Receiving cancer medicationsRReceiving cancer medicationsReceiving cancer medicationsEnglishOncologyPre-teen (9-12 years);Teen (13-15 years);Late Teen (16-18 years)BodyNADrug treatmentPre-teen (9-12 years) Teen (13-15 years) Late Teen (16-18 years)NA2019-09-03T04:00:00Z4.4000000000000076.3000000000000489.000000000000Flat ContentHealth A-Z<p>Cancer treatment requires different types of medication, each of which may be given in a different way. Lean about the most common ways to receive chemotherapy and other medications and what to expect.</p><p></p><p>During your treatment, you will need to take different types of medication. You may need to receive them in different ways, for example orally or through an injection. Chemotherapy is the most common cancer medication. This section outlines the most common ways you can receive your chemotherapy and other medications so you know what to expect. </p><h2>Key points</h2><ul><li>Medications can be received in different ways including oral (tablets, capsules, liquids), subcutaneous injection, intramuscular injection, intravenous injection and intrathecal injection.</li><li>It is important to always check with the health-care team to make sure that you are taking medications in the correct way and if there is anything you need to avoid.</li></ul>https://assets.aboutkidshealth.ca/AKHAssets/Receiving_cancer_medications.jpgTeens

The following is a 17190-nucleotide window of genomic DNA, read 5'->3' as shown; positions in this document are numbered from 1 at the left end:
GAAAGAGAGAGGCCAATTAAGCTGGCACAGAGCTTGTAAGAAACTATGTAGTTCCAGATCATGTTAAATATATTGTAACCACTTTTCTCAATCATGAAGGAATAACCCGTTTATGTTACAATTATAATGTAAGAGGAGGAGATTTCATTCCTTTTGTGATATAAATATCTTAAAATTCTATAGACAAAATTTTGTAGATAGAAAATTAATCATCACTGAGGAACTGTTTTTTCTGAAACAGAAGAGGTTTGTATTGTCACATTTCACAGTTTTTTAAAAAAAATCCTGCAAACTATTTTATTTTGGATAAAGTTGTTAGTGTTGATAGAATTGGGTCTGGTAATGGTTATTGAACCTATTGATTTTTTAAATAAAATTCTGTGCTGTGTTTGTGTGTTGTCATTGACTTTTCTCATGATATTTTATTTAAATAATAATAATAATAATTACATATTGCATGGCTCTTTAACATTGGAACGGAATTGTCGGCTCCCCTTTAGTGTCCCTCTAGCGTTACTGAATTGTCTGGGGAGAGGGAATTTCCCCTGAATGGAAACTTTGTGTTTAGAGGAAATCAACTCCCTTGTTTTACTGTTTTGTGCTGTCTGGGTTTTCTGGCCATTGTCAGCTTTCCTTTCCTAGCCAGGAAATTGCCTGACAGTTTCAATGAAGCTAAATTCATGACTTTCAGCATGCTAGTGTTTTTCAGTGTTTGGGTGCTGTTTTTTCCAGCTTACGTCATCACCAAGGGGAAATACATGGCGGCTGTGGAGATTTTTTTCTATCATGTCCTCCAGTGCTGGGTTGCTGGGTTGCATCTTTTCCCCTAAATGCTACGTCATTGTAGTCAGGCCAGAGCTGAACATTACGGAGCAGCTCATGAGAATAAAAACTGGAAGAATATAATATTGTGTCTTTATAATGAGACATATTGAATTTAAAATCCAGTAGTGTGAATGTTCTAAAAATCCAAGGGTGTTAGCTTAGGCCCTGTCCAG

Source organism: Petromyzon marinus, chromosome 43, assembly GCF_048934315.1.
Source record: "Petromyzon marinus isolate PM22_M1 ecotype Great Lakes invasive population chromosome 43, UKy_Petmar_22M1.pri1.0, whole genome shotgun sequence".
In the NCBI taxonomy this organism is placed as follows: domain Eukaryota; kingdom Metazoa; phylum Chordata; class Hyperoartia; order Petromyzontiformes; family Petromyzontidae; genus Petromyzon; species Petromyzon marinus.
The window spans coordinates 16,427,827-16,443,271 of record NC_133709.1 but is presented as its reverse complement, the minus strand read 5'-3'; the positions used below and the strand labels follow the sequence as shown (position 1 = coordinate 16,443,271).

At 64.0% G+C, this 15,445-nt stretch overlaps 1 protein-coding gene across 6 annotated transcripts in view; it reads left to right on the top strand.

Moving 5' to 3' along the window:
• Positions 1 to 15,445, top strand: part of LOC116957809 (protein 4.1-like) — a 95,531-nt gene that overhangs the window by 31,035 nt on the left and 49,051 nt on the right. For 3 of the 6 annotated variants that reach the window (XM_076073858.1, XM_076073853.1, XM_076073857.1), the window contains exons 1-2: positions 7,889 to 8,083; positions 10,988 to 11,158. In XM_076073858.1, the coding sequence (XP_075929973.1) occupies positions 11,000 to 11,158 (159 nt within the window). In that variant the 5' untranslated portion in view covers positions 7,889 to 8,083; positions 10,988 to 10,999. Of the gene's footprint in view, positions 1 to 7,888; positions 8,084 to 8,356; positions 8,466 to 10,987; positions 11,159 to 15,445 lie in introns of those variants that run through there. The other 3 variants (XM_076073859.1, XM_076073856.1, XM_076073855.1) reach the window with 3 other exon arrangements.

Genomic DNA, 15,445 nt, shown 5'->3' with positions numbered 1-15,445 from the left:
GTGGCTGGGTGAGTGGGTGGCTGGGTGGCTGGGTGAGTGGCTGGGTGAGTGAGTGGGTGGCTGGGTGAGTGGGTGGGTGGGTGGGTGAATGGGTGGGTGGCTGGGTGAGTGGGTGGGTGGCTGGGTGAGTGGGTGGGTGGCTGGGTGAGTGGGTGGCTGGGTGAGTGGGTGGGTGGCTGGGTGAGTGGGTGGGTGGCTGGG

Recognizing stress and anxietyRRecognizing stress and anxietyRecognizing stress and anxietyEnglishOncologyPre-teen (9-12 years);Teen (13-15 years);Late Teen (16-18 years)NANANAPre-teen (9-12 years) Teen (13-15 years) Late Teen (16-18 years)NA2019-09-03T04:00:00Z6.1000000000000076.3000000000000610.000000000000Flat ContentHealth A-Z<p>Learn about how stress works, how you can recognize when you are feeling stress and signs of body and mind stress.</p><p>Now that you have thought about some of the things that cause you stress, it is important to learn more about how stress works so you can recognize it. </p><h2>Key points</h2><ul><li>Stress triggers a 'fight or flight' response in your body, and when this goes on for too long your muscles become tense, your heart rate increases and you may start to feel sick or tired.</li><li>Stress looks different for everyone, so it is important to spend time figuring out how you react to stress, both physically and emotionally.</li><li>Physical signs of stress include cold or sweaty hands, change in appetite, upset stomach and a racing heartbeat.</li><li>Signs of mind stress include feeling easily irritated, nervous, worried or overwhelmed.</li></ul>https://assets.aboutkidshealth.ca/AKHAssets/Recognizing_stress_and_anxiety.jpgTeens